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Former NFL pro finds his ‘centre’

Kurt Warner
Quarterback Kurt Warner #13 of the Arizona Cardinals in a 2010 game in New Orleans. (Photo Ronald Martinez/Getty Images)

In his career as an American football quarterback, Kurt Warner played for three National Football League teams: the St Louis Rams, the New York Giants, and the Arizona Cardinals.

He announced his retirement in 2009 with the following statistics to his name: in 13 career playoff games Kurt ranks first all-time in completion percentage, first in yards per attempt, and second in passer rating.

After he was named Most Valuable Player at the Ram's Super Bowl victory in 1999, reporter Mike Tirico from the ABC told Kurt: "First things first, tell me about the final touchdown pass to Isaac [Bruce]."

Kurt replied: "Well, first things first, I've got to thank my Lord and Savior up above – thank you, Jesus!"

It was the first time Kurt's faith emerged on the national stage. He has spoken about it openly many times since.

Kurt explains when he thanks Jesus after a match, it does not mean what people think it means.

"When you stand up and say, 'Thank you, Jesus,' [people] think you are saying, 'Thank you for being here, thank you for [helping us] win the game'," he tells CBN.

"But, in essence, it is a matter of thanking Him for the opportunity, thanking Him for being there in my life, for being the stronghold, for being the focus and the strength to accomplish all things, to accomplish anything, and to be where I am at.

"It is a constant thing in my life. It is not just for something specific He did on the football field to help us win; it is for everything that He has done in my life up to that point and for everything He will continue to do in my life from here until eternity."

Kurt explains he was raised in the church, with faith and God was always a part of his life. But he says initially "it was just kind of there on Sunday and when I was going through a tough time".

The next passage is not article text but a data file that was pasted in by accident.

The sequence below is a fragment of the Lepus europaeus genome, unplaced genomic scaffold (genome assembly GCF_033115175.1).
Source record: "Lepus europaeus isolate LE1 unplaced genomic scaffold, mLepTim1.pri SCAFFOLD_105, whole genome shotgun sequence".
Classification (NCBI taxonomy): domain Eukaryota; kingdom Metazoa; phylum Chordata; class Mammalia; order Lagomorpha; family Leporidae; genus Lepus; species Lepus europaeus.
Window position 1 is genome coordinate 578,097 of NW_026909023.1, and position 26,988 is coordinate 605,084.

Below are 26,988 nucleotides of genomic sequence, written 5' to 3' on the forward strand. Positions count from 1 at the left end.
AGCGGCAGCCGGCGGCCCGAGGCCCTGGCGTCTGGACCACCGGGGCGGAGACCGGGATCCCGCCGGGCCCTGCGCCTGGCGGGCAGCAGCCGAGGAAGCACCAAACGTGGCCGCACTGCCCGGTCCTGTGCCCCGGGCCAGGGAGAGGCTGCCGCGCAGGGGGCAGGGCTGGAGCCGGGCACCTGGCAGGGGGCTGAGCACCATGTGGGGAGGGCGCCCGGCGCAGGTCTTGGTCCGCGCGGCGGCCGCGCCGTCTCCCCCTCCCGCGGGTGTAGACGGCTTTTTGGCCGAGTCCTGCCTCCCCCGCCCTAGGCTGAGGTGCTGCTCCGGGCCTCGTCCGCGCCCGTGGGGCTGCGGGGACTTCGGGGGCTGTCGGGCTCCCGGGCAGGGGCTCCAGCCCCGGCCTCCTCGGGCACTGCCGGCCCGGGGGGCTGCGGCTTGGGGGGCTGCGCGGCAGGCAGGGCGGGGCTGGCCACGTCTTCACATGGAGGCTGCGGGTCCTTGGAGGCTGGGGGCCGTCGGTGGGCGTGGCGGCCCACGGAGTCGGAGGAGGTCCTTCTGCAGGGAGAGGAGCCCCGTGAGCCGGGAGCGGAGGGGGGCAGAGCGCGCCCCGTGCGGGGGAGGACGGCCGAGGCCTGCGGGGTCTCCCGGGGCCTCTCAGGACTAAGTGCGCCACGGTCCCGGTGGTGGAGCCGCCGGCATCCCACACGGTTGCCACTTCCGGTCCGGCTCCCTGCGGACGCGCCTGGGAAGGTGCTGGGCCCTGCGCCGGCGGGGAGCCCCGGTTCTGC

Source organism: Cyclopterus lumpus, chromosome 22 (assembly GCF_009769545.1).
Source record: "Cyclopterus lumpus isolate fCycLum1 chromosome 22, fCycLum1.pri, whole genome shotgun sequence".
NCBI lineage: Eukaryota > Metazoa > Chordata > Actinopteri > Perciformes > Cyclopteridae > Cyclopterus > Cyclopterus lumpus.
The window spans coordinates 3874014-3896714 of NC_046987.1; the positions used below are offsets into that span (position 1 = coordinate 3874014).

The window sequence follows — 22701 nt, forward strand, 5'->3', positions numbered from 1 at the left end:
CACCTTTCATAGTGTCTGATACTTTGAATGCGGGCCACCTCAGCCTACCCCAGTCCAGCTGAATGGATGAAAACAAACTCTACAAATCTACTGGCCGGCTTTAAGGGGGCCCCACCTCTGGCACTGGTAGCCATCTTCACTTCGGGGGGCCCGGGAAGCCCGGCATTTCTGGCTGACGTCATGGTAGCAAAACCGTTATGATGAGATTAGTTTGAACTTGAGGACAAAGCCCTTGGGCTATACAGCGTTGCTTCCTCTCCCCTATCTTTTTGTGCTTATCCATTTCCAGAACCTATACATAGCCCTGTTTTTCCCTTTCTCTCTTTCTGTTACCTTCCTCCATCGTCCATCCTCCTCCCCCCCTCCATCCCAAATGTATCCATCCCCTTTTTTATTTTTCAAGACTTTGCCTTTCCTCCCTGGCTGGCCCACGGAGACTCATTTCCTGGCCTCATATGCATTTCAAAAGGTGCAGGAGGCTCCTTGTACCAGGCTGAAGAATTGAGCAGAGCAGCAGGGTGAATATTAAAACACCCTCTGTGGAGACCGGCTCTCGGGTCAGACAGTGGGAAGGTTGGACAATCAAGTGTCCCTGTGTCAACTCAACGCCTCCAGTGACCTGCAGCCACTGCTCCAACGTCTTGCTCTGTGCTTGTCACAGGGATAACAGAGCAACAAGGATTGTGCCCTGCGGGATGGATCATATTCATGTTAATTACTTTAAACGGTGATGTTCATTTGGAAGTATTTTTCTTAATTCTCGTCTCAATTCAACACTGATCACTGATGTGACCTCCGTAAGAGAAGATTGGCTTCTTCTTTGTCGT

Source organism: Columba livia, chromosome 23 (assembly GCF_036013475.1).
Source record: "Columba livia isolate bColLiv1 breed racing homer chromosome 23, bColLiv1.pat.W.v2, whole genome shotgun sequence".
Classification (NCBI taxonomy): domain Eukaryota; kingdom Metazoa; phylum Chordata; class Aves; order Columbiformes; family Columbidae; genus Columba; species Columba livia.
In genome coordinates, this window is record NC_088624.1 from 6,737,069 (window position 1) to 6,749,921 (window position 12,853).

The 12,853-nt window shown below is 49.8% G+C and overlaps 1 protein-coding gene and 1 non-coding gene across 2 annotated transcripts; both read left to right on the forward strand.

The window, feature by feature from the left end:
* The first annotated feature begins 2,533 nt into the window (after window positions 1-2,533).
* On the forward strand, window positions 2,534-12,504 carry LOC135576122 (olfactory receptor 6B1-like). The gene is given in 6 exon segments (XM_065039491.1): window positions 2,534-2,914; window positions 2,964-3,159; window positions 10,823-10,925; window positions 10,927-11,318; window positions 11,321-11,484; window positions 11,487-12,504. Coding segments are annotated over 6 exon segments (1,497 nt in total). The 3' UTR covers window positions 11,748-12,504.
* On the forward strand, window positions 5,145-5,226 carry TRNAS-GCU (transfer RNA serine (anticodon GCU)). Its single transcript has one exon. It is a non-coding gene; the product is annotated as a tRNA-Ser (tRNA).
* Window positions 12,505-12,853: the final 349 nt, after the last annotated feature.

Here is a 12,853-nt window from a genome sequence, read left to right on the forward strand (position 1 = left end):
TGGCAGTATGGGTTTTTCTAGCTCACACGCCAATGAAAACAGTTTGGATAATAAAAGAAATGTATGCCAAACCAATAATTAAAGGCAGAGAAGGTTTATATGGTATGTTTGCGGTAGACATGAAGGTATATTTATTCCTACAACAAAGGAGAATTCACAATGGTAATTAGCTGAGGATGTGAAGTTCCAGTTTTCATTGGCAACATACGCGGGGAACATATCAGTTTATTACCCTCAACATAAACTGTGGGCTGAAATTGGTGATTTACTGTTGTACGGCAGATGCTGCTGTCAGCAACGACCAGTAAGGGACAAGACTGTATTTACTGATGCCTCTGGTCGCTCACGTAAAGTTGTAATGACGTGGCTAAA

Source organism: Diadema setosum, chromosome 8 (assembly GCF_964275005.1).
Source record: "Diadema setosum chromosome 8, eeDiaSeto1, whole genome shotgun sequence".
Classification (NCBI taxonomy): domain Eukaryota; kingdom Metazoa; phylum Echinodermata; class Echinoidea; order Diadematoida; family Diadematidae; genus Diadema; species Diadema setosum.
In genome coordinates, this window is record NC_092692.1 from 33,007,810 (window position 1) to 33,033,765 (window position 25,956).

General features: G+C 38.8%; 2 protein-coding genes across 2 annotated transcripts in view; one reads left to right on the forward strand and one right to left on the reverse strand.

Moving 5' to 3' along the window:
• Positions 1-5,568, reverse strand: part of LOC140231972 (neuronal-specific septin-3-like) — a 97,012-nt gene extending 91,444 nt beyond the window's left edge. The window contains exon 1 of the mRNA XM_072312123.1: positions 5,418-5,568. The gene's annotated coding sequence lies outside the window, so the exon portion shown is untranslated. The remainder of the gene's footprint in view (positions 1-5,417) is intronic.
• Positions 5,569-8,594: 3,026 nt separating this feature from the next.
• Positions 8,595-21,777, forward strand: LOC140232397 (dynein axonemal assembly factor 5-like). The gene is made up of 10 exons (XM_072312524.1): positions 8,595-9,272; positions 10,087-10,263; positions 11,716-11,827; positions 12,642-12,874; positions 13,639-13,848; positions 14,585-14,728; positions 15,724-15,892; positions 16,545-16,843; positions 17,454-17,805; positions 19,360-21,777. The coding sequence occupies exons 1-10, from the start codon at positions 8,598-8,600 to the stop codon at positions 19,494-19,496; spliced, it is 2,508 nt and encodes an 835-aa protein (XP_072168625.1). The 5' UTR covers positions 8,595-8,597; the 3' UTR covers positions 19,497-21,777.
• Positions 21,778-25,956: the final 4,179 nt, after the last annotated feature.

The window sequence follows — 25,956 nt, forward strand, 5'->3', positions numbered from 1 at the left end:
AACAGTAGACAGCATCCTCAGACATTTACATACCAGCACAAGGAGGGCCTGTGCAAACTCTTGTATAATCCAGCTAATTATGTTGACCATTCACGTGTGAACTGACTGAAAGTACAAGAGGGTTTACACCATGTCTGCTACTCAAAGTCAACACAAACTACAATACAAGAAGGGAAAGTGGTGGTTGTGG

"It wasn't the reason I lived my life," he says. "[God] wasn't the focus of everything I did. I really didn't know the extent that I needed to give my life to Him like I do now."

According to his website, Kurt accepted Jesus at about 25 years old.

"My arena league teammates, a pastor friend, and my future wife [Brenda Warner, also a devout Christian] were constantly asking questions about my beliefs, and I began to question where I was and whether I had really put my complete faith in God," he says.

"Their questions led me to the truth – that faith is about a relationship, and it's about Jesus. Up to that point, I had never really considered that. I struggled for so long and so many things went against me. I was swimming upstream."

Kurt and Brenda Warner
Kurt and Brenda Warner pose with his bust as Kurt is inducted into the NFL Hall of Fame on August 5, 2017 in Canton, Ohio. (Photo Joe Robbins/Getty Images)

"Their questions led me to the truth – that faith is about a relationship, and it's about Jesus. Up to that point, I had never really considered that. I struggled for so long and so many things went against me. I was swimming upstream."

Around that time, in 1996, an incident happened that changed the way Kurt looked at life. A tornado touched down in Arkansas, killing Brenda's parents.

"That situation showed me that you don't know what is going to happen tomorrow," Kurt says.

"You have to live for today and for this moment. It was at that point that I realized the Lord needed to be at the center of my life. I couldn't wait until tomorrow or next year. It needed to be right now.

"When I finally gave my life over to God, it was then the joy and happiness came into my life.

"Now I realize my role here on earth is not to throw touchdown passes and win football games. I realize my goal is to win as many people to Jesus as possible."

Since his retirement, Kurt has been working as a TV football analyst and philanthropist. He and Brenda have seven children.

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